Put another way, it's like buying a book, say a copy of Lord of the Rings, printed in Algerian 14 font. If you want the book in New Century Schoolbook 12, you've got to buy a second copy. Fine. You are getting a physical product, and you can sell your first copy of the book or give it away or whatever you choose to do with it. The publisher has sold it to you and there is no longer any significant relationship between buyer and seller. Of course you cannot copy the book and sell copies. And, you cannot rewrite the content of the book in whole or in part and pass it off as your work or sell it. I can live with that. I'm not asking Ubisoft to give me the actual code for my DLC or do anything that would allow me to duplicate my DLC for potential sale to others. I'm not asking for more DLC than what I've already bought. Most importantly, I'm not even asserting that Ubisoft owes me this favor.

I'm merely suggesting that providing a digital copy of something I've already bought and paid for would not cost Ubisoft much, if anything. These aren't "songs" in the traditional sense of recordings. Ubisoft didn't mail a single DLC selection to me on CD. There is no physical product that has to be manufactured or shipped here.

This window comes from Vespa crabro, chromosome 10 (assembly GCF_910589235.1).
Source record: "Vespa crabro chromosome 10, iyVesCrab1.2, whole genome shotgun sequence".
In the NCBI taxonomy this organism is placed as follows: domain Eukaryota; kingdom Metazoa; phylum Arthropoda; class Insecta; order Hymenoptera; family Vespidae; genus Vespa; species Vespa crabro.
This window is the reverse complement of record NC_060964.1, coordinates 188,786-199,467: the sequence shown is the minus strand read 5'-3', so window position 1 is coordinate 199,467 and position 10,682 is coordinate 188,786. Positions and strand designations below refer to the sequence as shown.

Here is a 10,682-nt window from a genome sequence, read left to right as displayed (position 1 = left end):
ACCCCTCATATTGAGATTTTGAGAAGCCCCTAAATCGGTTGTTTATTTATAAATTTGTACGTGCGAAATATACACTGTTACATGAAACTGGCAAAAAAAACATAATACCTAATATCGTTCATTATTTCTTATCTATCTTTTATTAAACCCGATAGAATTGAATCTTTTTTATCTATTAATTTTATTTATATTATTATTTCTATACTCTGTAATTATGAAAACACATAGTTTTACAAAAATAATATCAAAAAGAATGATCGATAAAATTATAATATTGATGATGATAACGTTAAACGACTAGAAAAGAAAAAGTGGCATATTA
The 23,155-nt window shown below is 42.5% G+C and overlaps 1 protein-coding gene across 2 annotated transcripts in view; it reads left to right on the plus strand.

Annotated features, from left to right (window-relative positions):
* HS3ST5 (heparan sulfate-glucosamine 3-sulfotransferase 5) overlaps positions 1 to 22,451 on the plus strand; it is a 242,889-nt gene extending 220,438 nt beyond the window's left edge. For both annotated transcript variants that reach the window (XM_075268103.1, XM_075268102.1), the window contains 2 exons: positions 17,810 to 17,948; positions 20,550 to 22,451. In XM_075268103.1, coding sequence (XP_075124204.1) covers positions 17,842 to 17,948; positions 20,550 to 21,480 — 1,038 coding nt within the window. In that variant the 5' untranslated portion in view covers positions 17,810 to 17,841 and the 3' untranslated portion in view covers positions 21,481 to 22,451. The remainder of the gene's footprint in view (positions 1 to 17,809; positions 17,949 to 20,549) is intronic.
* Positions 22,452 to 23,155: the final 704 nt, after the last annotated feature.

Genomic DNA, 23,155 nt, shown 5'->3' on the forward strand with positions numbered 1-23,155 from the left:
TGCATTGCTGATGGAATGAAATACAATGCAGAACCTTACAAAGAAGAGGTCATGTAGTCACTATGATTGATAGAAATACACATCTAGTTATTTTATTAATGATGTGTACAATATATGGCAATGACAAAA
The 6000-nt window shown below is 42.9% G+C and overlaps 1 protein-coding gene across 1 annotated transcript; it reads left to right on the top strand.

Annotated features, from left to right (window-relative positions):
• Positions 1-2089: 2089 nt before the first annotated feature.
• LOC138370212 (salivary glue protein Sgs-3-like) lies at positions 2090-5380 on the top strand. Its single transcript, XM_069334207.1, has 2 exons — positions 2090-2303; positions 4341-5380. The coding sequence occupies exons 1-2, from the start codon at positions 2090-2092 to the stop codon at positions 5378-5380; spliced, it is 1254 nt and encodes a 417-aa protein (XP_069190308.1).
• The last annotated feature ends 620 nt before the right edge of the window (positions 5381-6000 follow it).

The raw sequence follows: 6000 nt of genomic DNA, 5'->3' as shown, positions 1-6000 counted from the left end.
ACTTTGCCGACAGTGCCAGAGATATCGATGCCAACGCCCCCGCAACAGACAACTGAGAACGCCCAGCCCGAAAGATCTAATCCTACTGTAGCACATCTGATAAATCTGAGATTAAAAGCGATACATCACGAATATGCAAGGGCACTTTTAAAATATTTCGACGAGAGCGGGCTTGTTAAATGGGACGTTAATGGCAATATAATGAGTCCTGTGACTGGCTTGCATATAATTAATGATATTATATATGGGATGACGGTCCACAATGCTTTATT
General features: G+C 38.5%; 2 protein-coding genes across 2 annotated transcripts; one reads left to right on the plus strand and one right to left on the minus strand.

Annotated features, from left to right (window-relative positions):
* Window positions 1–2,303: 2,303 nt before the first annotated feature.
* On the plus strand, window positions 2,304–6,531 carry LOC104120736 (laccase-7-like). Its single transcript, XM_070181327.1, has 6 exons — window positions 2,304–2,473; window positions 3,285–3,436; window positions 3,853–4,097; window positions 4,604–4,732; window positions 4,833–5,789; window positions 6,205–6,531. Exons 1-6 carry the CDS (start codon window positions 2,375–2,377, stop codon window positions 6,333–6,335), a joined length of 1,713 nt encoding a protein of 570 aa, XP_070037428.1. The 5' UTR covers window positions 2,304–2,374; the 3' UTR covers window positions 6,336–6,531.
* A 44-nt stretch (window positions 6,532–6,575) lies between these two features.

As far as the transfer of DLC to an alternate platform, I don't see the problem. Book publishers have managed to exist and profit for decades if not hundreds of years without the ability to control what happens to a book once it is purchased. If I buy a book, I'm free to resell it, lend it to someone, give it away, donate it to a library, even copy it (as long as I don't sell the copies). Software companies have far greater protections already. I'm reluctant to give up true ownership rights in order to give software developers even more protection than they already enjoy.

The fact that RS is using Steam to control distribution would suggest to me that they could make this rather significant good will gesture to their loyal customers even more easily without great potential for abuse.

The Censored Ubisoft Forum Discussion Continued

I'm not arguing that Ubi should give anybody a free copy of their previously-purchased DLC for a second platform. I don't fully understand all the myriad licensing issues, etc. involved - and I don't really care to delve into it beyond understanding why it might be impossible for Ubisoft to give a bit more on this. I'm willing to accept that there's money involved and that it is generally considered unreasonable by many to expect Ubi to just give anybody a copy of their DLC. I'm OK with that. Or I'm at least willing to grudgingly accept it as SNAFU.